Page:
How to Talk to Your Children About Charlottesville

Robert E. Lee Statue without Lee.
Statue of Robert E. Lee in Lee Park, Charlottesville, Virginia, without Robert E. Lee.   
Photo by Sefe Emokpae, edited by GeekDad

With the tragic events in Charlottesville, Virginia, news of the boldness such groups have been displaying recently has been made very clear to Americans, and indeed to the world at large. It’s reached the point where even young children are likely to hear something about the situation – particularly if they can read well – and are likely to be confused about some of it. Here, then, are some suggestions from us at GeekDad and GeekMom for how to help children process what they see and hear. Please note that we are not psychologists, pediatric or otherwise; this is just advice from parents to parents.

The most important part of helping children deal with news of people being hurt or hurting others is to reassure them that you will always do anything and everything you can to keep them safe. What you say after that depends a lot on your kids’ level of maturity, because many little kids aren’t likely to comprehend much more than the fact that there are groups of people who all really believe that they’re right and that the others are wrong, and they feel so strongly about this that some of them start to fight physically. And some older kids may be able to comprehend a lot of what they hear, see, and read about the violence, but not have the historical and/or intellectual grounding to figure out what’s really going on. Back in January, GeekMom Jackie Reeve wrote an excellent list of books that can help teach children about protesting and activism, and we recommend you seek them out as a resource if you feel they would be helpful for your children. Added: The American Psychological Association has some excellent resources, too: particularly, “Talking to kids about discrimination,” “Helping your children manage distress in the aftermath of a shooting,” and “Building resilience to manage indirect exposure to terror.”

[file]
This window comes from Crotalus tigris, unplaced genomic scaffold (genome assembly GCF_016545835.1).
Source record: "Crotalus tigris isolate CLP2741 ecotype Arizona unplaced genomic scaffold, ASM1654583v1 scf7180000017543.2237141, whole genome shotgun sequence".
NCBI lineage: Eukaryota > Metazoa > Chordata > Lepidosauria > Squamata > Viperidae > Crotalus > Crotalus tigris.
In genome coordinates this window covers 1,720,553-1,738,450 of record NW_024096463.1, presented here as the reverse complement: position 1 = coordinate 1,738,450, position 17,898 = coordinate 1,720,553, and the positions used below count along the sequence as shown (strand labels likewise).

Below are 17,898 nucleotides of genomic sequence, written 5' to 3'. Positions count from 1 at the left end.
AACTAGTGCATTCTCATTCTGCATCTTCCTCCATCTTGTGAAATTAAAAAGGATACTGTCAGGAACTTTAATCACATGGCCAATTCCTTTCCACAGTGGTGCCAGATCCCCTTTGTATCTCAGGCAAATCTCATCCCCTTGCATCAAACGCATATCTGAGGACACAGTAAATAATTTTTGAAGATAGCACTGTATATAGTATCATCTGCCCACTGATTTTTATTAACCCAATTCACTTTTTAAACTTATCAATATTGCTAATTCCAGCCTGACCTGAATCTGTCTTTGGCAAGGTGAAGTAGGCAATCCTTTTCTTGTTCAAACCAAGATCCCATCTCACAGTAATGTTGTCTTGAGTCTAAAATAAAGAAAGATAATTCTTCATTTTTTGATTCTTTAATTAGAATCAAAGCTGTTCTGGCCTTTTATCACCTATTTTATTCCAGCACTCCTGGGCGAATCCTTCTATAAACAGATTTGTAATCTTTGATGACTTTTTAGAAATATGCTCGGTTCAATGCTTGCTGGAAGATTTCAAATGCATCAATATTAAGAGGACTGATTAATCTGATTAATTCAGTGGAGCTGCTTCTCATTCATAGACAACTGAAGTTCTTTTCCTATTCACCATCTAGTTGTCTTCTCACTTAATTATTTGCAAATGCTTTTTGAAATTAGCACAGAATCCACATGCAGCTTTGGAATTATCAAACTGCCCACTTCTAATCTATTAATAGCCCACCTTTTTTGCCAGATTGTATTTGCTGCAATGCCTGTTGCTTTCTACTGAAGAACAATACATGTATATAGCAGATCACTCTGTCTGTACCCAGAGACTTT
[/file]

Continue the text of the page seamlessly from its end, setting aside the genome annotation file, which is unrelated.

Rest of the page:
It’s probably most important to make sure kids understand that many conflicts between large groups of adults really aren’t that much different from those between groups of kids, only with people being much more likely to get badly hurt or to injure someone else. If your kids have a basic understanding of the history of slavery in the United States, the Civil War, the Nazis, and the Holocaust, discussing the white nationalist movement with those as context is probably the best and most honest way to explain it. If not, then maybe the rest of this article can help you find a way to give them some context without going into a comprehensive history lesson.

What do these people want, and why?

It’s more complicated than this, but basically they want people who look like them to have all the power and privilege, and they want all the people who don’t look like them to leave the country, to stay and be servants, or simply to be killed. There are many people involved in this movement, and it’s important to understand that we can’t know what every person is thinking; as a group, though, that’s what their actions and words demonstrate what they want.